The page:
Long distance relationships are never easy. While others have succeeded in making them work, others have failed after reasoning that they are complicated, time wasting and emotionally draining.
A case in point is the Obbo family.
For many years, Obbo was frustrated with his occupation as a mechanic. The earnings hardly supported his wife and their two children. When he heard about a job as a security guard in Dubai, he seized the opportunity. In 2014, he left the country for Dubai.
“I did not want my husband to go. I pleaded with him several times but he refused to listen,” Ms Obbo says.
Relations between the couple soured after a year in Dubai. “He hardly calls or replies my messages,” she says. “I am frustrated. He even sends us less money nowadays unlike before when he had just landed in Dubai.”
At a certain point in time, the mother of two wanted to join her husband but the challenges were she did not know exactly where her husband is deployed and also lacks a passport. All she does now is wait and hope for that phone call from her husband saying he is coming back home.
Jena and Sam Kizito is another couple involved in a long distance relationship. Jena stays and works in Uganda while Sam is in South Africa pursuing his studies.
“It is really tough being in love with someone who is miles away. It is like we are living different lives since we are not creating memories together,” says Jena.
The couple communicates mostly via WhatsApp and Facebook. Jena is also glad that Sam atleast makes an effort to call her from time to time.
“It is during such occasions that he reassures me of his love and that he will certainly come back home to me,” Jena says.
The constant communication and assurances is what Jena says keeps the relationship going.
Issues that arise from long distance love
David Kavuma, a counselling psychologist at Mildmay Uganda and Adonai Counselling and Training Services, says problems usually start from the point when one party does not conform to the idea of the other person leaving.
“To this particular person, they will think that you are leaving them despite the fact that you are either going to further your studies or embrace a new career,” Kavuma says.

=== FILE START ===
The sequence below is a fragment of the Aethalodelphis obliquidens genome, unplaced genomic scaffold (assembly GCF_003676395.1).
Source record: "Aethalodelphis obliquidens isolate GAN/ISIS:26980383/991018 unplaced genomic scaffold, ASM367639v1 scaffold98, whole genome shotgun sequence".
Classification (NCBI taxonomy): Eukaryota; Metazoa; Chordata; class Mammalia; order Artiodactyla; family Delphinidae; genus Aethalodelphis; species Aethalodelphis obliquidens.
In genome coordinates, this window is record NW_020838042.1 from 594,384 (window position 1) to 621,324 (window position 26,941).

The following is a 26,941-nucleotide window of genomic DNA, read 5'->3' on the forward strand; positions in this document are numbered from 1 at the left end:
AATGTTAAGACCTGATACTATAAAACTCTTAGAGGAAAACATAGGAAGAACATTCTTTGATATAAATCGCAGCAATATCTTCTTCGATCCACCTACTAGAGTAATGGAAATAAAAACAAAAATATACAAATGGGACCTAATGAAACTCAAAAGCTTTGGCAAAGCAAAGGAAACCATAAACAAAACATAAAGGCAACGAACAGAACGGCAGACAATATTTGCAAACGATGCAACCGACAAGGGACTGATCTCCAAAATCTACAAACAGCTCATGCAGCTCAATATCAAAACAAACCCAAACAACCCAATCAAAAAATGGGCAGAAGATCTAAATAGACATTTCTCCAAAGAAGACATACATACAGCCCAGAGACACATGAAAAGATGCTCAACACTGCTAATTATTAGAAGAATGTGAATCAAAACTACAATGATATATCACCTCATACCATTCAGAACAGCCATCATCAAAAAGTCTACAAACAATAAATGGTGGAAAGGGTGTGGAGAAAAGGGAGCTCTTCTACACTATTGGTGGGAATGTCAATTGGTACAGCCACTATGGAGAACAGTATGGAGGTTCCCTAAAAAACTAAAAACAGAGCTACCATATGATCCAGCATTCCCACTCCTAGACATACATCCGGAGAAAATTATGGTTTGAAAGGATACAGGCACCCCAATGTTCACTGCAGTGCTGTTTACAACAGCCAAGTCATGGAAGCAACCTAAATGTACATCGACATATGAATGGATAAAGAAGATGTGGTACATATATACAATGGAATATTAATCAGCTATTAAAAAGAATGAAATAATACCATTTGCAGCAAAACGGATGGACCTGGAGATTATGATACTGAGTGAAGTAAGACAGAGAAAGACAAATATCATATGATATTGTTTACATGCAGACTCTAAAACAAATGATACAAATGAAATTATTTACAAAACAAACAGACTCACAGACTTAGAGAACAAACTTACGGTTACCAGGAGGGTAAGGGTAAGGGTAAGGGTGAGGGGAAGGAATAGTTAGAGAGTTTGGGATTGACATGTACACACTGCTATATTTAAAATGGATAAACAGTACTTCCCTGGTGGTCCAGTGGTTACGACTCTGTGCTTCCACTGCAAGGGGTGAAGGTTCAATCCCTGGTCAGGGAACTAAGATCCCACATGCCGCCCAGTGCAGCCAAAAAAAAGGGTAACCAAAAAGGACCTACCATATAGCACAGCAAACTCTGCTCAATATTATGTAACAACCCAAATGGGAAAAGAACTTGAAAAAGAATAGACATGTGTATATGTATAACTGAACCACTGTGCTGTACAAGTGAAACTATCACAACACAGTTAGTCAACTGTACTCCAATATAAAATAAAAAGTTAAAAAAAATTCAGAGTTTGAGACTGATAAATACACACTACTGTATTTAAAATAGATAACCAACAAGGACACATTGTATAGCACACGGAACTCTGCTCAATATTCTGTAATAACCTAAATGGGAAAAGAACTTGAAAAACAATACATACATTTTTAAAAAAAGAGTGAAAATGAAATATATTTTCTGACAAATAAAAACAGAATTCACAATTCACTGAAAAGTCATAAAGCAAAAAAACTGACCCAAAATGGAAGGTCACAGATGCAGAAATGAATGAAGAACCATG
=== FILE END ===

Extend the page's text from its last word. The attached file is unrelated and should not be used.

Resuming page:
The only way of restoring calm and hope in the situation is by reassuring the person that you will either come back to them or that you will do everything in your power to see to it that they join you.
“Atleast such words give them assurance that you value the relationship and want it to continue,” Kavuma says.
But that aside, Kavuma says the other challenge with such relationships is that they start to drag along the way because of the uncertainty of where the relationship is heading to.
“It is the reason an individual will even stop communicating regularly as they used to and for those who would also make it a point to visit their partners from time to time, they suddenly stop.”
But again, there is also the issue of infidelity and mistrust.
“It is not that one wants to cheat or have an affair but it is circumstances such as loneliness that force them to seek solace in other people.”
For instance, when Jacob Busuulwa came back to Uganda from a one year study scholarship in the United States, he discovered that his girlfriend had moved on to another relationship and was even expecting a child with her new man.
“I was very hurt because she had always assured me that there is no one else and that she was waiting for me to get back home,” Busuulwa says.
“But when I got home, I found out that another man had taken over and it was already too late to do anything about it.”
Brenda Naiga, is another example of an individual whose long distance relationship crumbled. According to her, the distance diminished the things they talked about.